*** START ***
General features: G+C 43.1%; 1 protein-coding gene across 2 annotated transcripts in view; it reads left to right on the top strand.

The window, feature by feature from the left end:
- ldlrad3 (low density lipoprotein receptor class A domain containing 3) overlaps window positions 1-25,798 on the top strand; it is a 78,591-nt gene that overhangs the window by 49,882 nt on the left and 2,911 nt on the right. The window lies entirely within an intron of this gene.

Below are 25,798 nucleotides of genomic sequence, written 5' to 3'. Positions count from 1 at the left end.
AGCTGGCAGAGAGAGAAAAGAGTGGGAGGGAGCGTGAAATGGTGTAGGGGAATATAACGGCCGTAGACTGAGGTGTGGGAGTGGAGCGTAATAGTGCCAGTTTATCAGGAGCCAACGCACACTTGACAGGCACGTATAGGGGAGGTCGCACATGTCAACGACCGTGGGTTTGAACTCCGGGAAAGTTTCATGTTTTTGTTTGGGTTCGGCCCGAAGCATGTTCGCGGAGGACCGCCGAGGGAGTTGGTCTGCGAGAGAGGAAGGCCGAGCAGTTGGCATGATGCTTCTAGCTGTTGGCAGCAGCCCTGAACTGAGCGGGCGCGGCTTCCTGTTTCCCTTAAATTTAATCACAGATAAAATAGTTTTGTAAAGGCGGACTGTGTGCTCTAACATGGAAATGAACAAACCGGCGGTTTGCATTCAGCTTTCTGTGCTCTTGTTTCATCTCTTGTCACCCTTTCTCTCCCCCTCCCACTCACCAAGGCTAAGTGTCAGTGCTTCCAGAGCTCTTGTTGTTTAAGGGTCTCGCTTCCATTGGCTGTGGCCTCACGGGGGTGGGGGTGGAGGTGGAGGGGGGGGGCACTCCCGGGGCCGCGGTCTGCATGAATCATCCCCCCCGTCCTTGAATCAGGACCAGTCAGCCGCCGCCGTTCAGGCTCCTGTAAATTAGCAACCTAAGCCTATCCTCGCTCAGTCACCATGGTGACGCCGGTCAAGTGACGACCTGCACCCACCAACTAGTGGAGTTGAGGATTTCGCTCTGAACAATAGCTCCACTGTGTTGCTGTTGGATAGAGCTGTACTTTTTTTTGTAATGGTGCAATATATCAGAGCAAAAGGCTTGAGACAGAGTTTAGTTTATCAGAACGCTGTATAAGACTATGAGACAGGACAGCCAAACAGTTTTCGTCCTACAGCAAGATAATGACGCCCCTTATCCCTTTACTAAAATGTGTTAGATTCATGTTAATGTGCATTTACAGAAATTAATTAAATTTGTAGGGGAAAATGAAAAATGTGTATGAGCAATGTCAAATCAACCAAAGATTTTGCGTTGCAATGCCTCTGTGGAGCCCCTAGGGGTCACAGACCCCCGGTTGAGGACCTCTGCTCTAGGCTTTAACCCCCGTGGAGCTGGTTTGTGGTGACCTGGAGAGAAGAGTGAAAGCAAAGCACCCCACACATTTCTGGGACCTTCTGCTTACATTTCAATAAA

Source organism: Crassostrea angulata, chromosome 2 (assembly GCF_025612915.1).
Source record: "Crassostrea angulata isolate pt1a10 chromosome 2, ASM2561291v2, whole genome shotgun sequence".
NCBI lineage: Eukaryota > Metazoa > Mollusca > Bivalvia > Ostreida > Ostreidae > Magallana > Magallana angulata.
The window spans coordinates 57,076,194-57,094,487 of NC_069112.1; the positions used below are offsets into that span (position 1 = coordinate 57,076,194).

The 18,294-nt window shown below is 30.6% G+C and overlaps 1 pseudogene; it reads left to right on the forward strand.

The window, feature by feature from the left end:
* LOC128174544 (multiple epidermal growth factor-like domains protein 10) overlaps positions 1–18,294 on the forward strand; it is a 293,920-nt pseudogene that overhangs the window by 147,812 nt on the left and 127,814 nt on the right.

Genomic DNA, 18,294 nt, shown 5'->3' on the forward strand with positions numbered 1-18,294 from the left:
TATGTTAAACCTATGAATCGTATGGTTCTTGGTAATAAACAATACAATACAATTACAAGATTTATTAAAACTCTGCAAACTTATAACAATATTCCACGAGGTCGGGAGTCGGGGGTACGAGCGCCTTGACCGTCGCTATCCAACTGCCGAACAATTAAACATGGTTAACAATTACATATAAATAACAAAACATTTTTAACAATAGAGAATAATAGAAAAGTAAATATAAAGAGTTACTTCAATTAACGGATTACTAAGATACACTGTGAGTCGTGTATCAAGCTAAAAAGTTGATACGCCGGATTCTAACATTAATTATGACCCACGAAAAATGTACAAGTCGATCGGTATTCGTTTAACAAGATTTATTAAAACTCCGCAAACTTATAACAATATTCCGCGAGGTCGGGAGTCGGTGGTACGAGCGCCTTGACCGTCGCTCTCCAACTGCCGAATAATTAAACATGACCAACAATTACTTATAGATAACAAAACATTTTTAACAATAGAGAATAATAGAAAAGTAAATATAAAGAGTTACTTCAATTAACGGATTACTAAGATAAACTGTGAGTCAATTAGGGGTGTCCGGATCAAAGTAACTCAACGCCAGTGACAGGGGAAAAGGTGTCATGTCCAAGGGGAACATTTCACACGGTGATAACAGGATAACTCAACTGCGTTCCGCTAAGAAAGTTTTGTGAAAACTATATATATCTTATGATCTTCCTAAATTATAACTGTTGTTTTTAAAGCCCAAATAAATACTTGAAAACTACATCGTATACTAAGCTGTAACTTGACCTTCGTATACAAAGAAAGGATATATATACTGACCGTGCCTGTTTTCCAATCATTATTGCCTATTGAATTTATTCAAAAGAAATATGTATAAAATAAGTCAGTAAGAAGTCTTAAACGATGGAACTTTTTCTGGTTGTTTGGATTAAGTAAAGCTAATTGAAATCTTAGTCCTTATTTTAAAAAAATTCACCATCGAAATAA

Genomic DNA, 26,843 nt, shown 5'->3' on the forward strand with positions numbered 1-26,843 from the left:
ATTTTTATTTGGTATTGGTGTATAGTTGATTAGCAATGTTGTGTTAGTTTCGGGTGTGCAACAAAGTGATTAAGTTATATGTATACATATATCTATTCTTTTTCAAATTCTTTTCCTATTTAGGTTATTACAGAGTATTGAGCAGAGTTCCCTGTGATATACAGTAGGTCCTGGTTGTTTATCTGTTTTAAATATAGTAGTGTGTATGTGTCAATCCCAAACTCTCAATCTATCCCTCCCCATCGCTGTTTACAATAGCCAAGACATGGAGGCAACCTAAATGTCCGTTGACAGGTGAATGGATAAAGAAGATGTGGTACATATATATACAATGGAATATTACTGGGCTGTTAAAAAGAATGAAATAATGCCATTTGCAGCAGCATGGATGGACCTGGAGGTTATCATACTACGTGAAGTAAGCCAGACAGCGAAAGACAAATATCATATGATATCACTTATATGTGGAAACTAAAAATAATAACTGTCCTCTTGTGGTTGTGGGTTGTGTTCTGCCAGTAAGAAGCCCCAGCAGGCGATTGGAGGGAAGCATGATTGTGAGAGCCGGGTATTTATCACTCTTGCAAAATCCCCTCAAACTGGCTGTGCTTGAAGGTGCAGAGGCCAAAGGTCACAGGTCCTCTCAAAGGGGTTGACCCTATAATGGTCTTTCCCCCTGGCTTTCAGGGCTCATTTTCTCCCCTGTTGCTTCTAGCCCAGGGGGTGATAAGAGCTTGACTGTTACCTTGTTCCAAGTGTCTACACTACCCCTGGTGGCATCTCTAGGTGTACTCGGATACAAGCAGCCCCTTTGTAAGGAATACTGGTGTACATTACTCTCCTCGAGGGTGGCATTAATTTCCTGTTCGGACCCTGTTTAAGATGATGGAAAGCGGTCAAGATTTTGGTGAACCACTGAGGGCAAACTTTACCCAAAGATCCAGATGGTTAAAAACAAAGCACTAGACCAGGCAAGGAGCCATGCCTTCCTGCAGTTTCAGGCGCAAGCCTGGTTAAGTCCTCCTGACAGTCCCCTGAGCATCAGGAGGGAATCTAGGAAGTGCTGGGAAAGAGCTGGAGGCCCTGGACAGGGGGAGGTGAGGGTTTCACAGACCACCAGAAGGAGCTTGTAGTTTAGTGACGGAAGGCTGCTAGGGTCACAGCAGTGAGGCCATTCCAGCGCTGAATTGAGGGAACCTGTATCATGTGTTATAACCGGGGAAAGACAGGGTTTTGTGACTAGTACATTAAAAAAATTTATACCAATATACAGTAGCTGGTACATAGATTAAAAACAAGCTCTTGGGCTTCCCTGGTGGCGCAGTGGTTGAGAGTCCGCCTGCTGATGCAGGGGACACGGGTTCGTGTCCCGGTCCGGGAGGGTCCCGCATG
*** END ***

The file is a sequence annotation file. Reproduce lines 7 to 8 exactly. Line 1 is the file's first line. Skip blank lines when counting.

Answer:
Source record: "Crassostrea angulata isolate pt1a10 chromosome 2, ASM2561291v2, whole genome shotgun sequence".
NCBI lineage: Eukaryota > Metazoa > Mollusca > Bivalvia > Ostreida > Ostreidae > Magallana > Magallana angulata.